Tony Sipp had a rough season with the Astros in 2016 and will look to bounce back in 2017.
In July, A.J. Hinch addressed Tony Sipp’s struggles in an interview for MLB.com and maintained confidence in Sipp as the Astros’ situational reliever. However, Sipp did bolster improved numbers as the season developed. He was finding more of his old feel in September (2.05 ERA for that month), after an abysmal August which included a 9.95 ERA for that time frame.
His Personal Life
Sipp did go on paternity leave in May, as he welcomed the birth of his second child. This resulted in a slump in Sipp’s performance. Unfortunately, the stress of a newborn can easily take someone out of the competitive frame of mind when on the mound.
Sipp is a left-handed relief pitcher, who uses a four-seam fastball (92 mph average speed), slider (82 mph average speed) and splitter (78 mph average speed) to work against hitters. Occasionally, he will throw a sinker; that it is not prolific in his arsenal.
Sipp is not a power pitcher, and that requires him to use his off-speed pitches to “amplify” his fastball. The problem is that all pitches much be working the bottom half of the zone. In other words, Sipp must use the high fastball sparingly to produce the necessary outs. However, Sipp does show great combinations of pitches.
The use of a two-seam fastball would add extra deception from the left-hander. For a lefty, a two-seam fastball show runs away from right-handed hitters, and inversely move inwards to left-handed hitters.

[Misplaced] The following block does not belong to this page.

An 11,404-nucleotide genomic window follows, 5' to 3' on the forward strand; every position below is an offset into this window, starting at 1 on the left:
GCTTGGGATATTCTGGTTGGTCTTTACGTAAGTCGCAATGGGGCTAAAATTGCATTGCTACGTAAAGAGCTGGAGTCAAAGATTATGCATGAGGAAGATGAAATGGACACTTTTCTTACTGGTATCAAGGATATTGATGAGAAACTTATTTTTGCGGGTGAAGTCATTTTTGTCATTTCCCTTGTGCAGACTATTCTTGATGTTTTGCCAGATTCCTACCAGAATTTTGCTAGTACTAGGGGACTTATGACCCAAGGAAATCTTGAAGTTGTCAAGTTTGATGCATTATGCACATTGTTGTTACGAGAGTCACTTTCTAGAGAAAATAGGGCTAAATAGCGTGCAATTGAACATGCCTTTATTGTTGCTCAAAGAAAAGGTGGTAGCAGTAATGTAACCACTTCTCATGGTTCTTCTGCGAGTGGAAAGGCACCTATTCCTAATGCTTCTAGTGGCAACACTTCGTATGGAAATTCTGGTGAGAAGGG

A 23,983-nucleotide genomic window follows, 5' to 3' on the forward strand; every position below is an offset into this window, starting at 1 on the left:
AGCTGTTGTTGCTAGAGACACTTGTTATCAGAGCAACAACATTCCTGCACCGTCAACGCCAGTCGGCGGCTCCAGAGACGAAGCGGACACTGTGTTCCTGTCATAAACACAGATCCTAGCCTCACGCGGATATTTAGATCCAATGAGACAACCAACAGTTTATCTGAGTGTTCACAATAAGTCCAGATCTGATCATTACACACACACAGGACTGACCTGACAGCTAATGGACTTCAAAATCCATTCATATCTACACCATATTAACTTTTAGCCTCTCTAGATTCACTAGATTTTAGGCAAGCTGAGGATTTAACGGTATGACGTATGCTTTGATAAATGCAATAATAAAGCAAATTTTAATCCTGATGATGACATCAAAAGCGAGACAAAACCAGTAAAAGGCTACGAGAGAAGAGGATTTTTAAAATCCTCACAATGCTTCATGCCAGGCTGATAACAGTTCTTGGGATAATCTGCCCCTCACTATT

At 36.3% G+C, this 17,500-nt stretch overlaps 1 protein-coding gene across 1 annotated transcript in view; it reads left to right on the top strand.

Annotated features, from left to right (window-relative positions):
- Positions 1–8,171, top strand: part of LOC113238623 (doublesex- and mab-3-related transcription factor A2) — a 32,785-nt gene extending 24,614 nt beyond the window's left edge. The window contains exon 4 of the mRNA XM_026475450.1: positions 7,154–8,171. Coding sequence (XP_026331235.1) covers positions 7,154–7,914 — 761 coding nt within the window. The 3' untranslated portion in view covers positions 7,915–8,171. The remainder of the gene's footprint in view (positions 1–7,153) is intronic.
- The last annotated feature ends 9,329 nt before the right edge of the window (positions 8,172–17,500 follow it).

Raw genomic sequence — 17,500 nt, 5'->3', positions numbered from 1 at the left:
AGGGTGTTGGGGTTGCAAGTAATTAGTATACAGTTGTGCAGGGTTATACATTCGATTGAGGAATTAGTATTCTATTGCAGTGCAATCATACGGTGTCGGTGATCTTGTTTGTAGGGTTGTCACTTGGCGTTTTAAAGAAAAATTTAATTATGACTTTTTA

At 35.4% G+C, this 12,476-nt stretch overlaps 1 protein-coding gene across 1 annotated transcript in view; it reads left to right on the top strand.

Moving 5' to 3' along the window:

More from Climbing Tal's Hill
- Just how much better is the Houston Astros playoff rotation than the rest?
- Houston Astros: A Lineup Change to Spark Offense
- Astros prospect Hunter Brown throws 6 shutout innings in debut
- Always faithful Astros World Series champion Josh Reddick defends the title
- Michael Conforto declines Astros’ 2-year, $30 million offer
The beauty of the two-seam fastball is that it will flow from the same slot of his four-seam fastball. The development of a two-seam fastball may allow him to camouflage his splitter, as they will show similar paths and break, but different levels of speed.
All in all, the lefty is a valuable reliever and will look to bounce back during his 2017 campaign. He can produce outs for multiple innings in relief. He is useful against both right and left-handed hitters. Career batting average against Sipp is .218, with 2016 being the highest average (.297) he’s allowed in a season.
The lefty offers a veteran presence for such a young club. Fans can expect Sipp to produce an ERA around three runs, allowing from 30-40 hits and pitching in 50 or more innings.
Ultimately, Sipp has great upside as a reliever. He will provide the bullpen with a veteran presence and solid performances in 2017.
***Statistics and Data provided by Baseball Reference, MLB.com, and Brooks Baseball***